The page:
Acronyms such as BIPOC are important because they are part of reclaiming discriminatory terms and removing their negative connotations. Historically, the term “colored people” was used as a way to “other” and discriminate against non-white people. The restructuring of that term as “people of color” places the emphasis on people first in order to make it more inclusive.
Person-first language focuses on putting a person before a label. It is often used in the context of disability and illness in order to avoid the marginalization and dehumanization of people with conditions or disabilities, but it can also be applied in other ways including in discussions of race.
Sometimes people may struggle to get used to newer terminology, particularly when their attitudes have been shaped by a white-dominant culture and systematic racism. If you or someone you know is struggling to understand why its important to adopt new acronyms and other terms related to race and identity, remember that language is always evolving. Old words fall out of favor and new ones take on new meaning.
So why is it so important to learn about and use acronyms like BIPOC even if they may eventually be changed or replaced? The use of such labels is an important part of inclusivity, particularly if you are not BIPOC. Acknowledging other people’s unique identities and experiences can help marginalized groups feel seen and heard, so it is a worthwhile task to learn new terminology and change how you refer to other people.
For example, older individuals may be more likely to address Black people as “African Americans” because they may have previously learned that the term was more appropriate than other labels. It is important to remember that while some people might prefer to be called “African American,” others prefer “Black.” This may be because many people cannot trace their background to a specific country or because they feel that the term is another way of “othering” Black people.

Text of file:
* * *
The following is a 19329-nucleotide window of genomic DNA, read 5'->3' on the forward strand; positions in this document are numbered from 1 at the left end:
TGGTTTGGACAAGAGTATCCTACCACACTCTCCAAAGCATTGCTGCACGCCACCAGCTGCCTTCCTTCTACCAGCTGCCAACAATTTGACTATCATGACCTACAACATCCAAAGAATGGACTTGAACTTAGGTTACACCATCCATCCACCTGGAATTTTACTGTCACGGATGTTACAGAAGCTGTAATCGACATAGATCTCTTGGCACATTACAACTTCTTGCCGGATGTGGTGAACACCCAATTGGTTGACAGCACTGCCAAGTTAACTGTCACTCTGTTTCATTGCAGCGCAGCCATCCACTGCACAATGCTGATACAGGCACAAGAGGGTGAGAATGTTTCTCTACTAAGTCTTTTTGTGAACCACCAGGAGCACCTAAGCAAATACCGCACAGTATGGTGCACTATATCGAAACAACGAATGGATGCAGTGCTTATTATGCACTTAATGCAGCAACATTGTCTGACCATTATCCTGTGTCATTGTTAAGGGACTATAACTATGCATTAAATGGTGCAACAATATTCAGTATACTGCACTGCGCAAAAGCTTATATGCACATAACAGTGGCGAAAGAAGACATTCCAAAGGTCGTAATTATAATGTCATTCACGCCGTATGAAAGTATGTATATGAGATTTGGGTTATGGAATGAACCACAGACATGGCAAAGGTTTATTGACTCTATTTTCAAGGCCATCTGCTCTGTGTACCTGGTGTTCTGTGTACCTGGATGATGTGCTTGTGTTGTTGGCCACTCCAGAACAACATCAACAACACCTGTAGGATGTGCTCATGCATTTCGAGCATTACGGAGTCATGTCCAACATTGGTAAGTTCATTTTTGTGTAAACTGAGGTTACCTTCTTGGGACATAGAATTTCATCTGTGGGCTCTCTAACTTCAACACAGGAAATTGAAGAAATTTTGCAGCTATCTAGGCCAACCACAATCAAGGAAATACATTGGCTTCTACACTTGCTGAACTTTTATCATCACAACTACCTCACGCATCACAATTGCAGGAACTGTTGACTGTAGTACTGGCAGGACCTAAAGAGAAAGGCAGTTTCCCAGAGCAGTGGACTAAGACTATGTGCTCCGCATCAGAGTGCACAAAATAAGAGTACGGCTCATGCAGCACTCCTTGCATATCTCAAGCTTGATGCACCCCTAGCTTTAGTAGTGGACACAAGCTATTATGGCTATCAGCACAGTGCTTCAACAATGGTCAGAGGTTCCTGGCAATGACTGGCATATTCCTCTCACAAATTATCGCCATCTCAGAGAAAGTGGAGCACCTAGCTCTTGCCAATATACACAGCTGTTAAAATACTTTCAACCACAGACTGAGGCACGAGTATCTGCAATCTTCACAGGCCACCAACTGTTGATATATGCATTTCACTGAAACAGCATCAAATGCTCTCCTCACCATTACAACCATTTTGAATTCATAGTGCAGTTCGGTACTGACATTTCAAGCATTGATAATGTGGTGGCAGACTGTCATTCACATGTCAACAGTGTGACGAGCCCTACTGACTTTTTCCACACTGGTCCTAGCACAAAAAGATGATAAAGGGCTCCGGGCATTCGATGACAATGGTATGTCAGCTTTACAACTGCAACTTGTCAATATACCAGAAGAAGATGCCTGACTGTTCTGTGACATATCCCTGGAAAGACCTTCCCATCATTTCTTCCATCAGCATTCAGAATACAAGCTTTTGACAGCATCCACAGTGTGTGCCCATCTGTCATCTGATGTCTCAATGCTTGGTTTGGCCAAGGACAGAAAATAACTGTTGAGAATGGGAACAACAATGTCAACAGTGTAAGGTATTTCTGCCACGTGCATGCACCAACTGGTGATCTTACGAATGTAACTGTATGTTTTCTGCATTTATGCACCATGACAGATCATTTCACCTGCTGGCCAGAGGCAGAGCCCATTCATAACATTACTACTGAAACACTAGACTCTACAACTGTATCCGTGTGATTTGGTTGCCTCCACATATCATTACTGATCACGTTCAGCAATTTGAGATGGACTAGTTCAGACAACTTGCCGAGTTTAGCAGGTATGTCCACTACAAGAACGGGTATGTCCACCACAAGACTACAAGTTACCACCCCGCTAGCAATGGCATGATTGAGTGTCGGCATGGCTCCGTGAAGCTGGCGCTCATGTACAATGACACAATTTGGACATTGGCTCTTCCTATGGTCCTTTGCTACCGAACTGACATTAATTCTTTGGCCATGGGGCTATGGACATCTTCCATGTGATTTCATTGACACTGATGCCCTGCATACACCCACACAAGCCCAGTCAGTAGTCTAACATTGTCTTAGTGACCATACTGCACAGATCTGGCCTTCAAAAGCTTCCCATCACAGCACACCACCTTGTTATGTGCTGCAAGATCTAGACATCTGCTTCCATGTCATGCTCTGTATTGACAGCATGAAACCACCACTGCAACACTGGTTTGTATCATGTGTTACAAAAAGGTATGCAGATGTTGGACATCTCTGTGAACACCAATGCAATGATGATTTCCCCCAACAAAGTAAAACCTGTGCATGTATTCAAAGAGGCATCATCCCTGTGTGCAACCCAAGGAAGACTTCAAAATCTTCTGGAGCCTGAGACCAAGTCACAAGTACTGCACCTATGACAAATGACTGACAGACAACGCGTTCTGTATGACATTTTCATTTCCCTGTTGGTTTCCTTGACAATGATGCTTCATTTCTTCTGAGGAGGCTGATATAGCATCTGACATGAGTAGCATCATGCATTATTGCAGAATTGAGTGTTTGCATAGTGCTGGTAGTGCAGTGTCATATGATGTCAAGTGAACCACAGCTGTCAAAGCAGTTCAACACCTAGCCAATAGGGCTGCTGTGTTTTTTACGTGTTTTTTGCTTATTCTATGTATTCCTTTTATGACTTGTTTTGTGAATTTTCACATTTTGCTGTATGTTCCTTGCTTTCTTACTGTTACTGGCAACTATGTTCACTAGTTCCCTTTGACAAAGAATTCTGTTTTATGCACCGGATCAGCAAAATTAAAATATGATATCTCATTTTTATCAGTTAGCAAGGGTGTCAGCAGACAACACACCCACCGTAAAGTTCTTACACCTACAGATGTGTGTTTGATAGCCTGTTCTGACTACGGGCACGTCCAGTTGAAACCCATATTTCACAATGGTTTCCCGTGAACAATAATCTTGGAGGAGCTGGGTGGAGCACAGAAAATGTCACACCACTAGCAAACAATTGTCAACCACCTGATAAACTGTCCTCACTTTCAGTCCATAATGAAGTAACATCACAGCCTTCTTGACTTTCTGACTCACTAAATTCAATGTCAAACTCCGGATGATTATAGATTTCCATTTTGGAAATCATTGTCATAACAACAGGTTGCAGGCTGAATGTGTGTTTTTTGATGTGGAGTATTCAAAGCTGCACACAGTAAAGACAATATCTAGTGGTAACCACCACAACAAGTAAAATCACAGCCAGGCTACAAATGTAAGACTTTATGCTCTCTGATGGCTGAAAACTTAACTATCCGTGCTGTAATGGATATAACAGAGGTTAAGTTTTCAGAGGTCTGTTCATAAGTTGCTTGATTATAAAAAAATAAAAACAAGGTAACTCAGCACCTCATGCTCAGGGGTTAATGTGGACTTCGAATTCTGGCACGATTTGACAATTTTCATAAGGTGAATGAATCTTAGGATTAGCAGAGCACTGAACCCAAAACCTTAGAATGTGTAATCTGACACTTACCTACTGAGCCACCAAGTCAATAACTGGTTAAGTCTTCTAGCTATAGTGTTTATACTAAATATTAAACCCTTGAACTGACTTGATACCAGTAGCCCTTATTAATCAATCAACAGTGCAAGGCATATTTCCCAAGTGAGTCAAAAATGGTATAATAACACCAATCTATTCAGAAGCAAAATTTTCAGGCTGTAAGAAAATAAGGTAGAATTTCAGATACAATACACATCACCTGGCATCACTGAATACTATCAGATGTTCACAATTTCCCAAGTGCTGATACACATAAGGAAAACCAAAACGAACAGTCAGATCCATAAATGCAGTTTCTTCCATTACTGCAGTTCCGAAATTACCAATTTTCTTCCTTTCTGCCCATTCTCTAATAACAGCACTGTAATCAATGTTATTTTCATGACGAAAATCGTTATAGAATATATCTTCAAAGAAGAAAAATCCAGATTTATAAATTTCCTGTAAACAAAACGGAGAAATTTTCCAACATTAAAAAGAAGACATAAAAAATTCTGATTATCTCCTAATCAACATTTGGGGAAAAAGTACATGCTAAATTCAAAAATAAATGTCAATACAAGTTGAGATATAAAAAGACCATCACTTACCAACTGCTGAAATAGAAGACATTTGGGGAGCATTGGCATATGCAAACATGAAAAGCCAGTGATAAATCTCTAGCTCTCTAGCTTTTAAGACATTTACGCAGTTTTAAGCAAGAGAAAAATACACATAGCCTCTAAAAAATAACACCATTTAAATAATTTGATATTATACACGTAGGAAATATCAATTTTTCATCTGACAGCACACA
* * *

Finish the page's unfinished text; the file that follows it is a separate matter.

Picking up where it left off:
If it is something that seems like too much effort or too difficult to learn, remember that non-white people have had to regularly adapt their appearances and actions in order to accommodate white people in white spaces for generations, a phenomenon known as code-switching.
It’s worth it to make the effort to help people know that their identity is acknowledged, respected, and valued.
Language is shaped by our individual and societal views, but it is essential to remember that our perspective can also be influenced by the words we choose to use. It is critical to think about how language can be used to oppress and to discriminate. Once biased or racist words and phrases make their way into the mainstream, the use of such terms often goes unchallenged or the discriminatory origins are forgotten.
Changing terminology alone won’t change the systems or culture that uphold white supremacy, but making the conscious effort to be more inclusive in your language can help contribute to a world that is more accepting of diversity and supportive of racial justice.
Terms and acronyms that refer to a person’s race are an important part of identity. Racial mislabeling can happen by mistake, but it can also be weaponized to inflict emotional harm. For example, mislabeling can be wielded to intentionally deny or invalidate someone’s racial identity.
Mislabeling can be defined as incidents in which one individual describes another person’s race as something different from how that individual self-identifies.